Roman Gasowski moved to Bed-Stuy from the Midwest 15 years ago in hopes that Brooklyn would provide the inspiration he needed to truly flourish as an artist.
“But it took me a long time to get established here, because I found out quickly I had to work,” said Gasowski. “It’s only been in the last 5-6 years that I’ve been able to find the free time to begin working on my art.”
And now that Gasowski finally is finding the time to do what he was born to do, he’s hoping to bring the community together to share in his creative vision.
On Sunday, November 18, from 4:00 p.m. – 8:00 p.m., at Bed-Vyne Gallery, located at 370 Tompkins Avenue, Gasowski, along with his father David Gasowski – a sculptor – and George Spencer – a painter – will present “333,” an exhibit of three Bed-Stuy artists showcasing three completely different styles over the next three weeks.
Gasowski’s love for restoration and preservation is realized in his art which uses an assemblage technique that employs ink, acrylic paint, plastic, newspapers and found objects over recycled wood panels and old doors he picks up from around the neighborhood.
For his latest series, he creates a collage of magazine clippings from Sears catalogues dating back as far as 1919 to match with the time the doors were constructed. Other pieces reflect a connection to Africa through tribal drawings, while other collages are very colorful and whimsical, intended to reflect the more contemporary, urbane environment of NYC.
David Gasowski has been a sculptor for 50 years. Not unlike his son, David also takes a revisionist approach to creating art by making what’s old new again.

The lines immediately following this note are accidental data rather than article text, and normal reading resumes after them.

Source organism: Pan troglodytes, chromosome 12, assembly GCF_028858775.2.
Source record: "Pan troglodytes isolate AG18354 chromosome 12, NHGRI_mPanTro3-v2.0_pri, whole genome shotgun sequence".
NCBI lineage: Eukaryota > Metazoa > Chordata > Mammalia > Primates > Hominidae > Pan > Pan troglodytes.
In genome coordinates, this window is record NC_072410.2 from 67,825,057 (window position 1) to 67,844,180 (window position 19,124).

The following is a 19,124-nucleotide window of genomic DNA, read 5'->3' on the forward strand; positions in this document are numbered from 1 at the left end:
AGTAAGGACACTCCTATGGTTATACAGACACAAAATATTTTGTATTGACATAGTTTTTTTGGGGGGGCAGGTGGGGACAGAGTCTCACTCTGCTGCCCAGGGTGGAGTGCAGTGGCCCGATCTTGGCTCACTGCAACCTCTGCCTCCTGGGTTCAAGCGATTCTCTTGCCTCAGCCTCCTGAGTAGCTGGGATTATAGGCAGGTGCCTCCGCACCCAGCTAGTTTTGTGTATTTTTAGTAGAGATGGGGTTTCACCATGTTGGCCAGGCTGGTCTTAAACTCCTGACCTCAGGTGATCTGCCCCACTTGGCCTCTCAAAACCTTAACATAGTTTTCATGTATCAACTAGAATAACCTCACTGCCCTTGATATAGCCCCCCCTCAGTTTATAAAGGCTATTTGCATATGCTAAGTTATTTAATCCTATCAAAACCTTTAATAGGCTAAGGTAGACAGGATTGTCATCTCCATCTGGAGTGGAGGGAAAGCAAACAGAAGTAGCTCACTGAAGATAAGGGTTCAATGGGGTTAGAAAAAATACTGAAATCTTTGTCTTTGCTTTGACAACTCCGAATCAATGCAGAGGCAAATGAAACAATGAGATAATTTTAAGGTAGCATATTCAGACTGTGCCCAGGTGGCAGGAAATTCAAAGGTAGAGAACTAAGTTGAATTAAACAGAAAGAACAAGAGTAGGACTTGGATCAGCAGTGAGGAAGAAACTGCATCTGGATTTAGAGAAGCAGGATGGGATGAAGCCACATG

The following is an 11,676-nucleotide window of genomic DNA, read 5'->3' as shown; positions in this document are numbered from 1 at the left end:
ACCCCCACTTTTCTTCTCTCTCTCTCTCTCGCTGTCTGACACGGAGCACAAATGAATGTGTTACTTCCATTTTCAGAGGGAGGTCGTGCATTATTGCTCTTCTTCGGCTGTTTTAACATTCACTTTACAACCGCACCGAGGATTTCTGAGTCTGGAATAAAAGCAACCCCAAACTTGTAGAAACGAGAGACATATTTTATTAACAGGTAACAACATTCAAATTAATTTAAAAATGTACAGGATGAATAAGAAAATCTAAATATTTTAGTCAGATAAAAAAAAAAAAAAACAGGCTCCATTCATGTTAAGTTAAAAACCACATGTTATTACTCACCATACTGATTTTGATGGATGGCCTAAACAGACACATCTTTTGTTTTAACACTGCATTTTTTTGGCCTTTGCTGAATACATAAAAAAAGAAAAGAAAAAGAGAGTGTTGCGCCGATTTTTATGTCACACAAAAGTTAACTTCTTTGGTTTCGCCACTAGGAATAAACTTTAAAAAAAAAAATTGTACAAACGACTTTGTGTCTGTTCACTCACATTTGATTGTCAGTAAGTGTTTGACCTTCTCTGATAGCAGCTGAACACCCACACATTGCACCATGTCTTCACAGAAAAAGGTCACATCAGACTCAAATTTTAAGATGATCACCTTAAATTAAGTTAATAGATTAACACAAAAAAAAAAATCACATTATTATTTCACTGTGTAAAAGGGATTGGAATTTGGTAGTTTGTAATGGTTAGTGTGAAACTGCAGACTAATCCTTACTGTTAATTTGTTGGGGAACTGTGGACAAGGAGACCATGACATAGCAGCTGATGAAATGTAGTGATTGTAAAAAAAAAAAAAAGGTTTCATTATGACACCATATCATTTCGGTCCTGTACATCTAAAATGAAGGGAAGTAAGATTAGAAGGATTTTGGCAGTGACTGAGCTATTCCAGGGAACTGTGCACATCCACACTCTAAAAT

“My creative vision has always been inspired by folk artists with their ability to turn trash into treasure by using found, discarded and recycled materials into items of creative, personal and social significance,” said David. “The use of these recycled raw materials have always had an endless potential for me. “
Brooklyn native George Spencer already boasts an established name as a painter on the New York art scene. Spencer will present black and white portraits that celebrate Brooklyn’s tradition of developing world-class boxers.
“Boxing is simultaneously a thinking man's and a working class sport - both are traits that define me and my paintings,” said Spencer. “Two early and ongoing inspirations for my interest in boxer portraits are Brooklyn based. 'On the Waterfront', the well celebrated film about a boxer is set in Brooklyn, and the World Famous Gleason's Gym, which is where so many boxers have practiced and fought - both the winners and the contenders.
“My work is about the contenders, the bloodied yet unbowed.”
The art exhibit "333" will kick off on Sunday with a cocktail reception and light hors d'oeuvres. The artists' work will be for sale, ranging in price from $50 – $1,500.
The exhibit is open Saturdays and Sundays, from November 18 – December 9, 2012. And by appointment by calling 347-806-2658 or emailing firstname.lastname@example.org.